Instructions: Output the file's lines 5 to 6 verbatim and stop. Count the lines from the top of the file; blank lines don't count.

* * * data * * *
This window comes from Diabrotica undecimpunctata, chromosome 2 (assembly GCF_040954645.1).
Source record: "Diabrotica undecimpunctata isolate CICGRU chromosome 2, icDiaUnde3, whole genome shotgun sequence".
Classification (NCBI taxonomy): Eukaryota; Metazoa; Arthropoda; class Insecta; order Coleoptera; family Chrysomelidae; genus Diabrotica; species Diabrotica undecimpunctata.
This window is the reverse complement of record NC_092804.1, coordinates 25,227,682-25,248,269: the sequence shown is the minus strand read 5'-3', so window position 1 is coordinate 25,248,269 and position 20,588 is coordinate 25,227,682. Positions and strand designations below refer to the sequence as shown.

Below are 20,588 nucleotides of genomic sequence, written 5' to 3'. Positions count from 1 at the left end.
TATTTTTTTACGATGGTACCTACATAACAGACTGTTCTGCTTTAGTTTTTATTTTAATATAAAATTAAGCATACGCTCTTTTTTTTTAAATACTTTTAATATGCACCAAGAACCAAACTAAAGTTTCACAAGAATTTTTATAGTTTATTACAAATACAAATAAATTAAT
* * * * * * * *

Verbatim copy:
Below are 20,588 nucleotides of genomic sequence, written 5' to 3'. Positions count from 1 at the left end.
TATTTTTTTACGATGGTACCTACATAACAGACTGTTCTGCTTTAGTTTTTATTTTAATATAAAATTAAGCATACGCTCTTTTTTTTTAAATACTTTTAATATGCACCAAGAACCAAACTAAAGTTTCACAAGAATTTTTATAGTTTATTACAAATACAAATAAATTAAT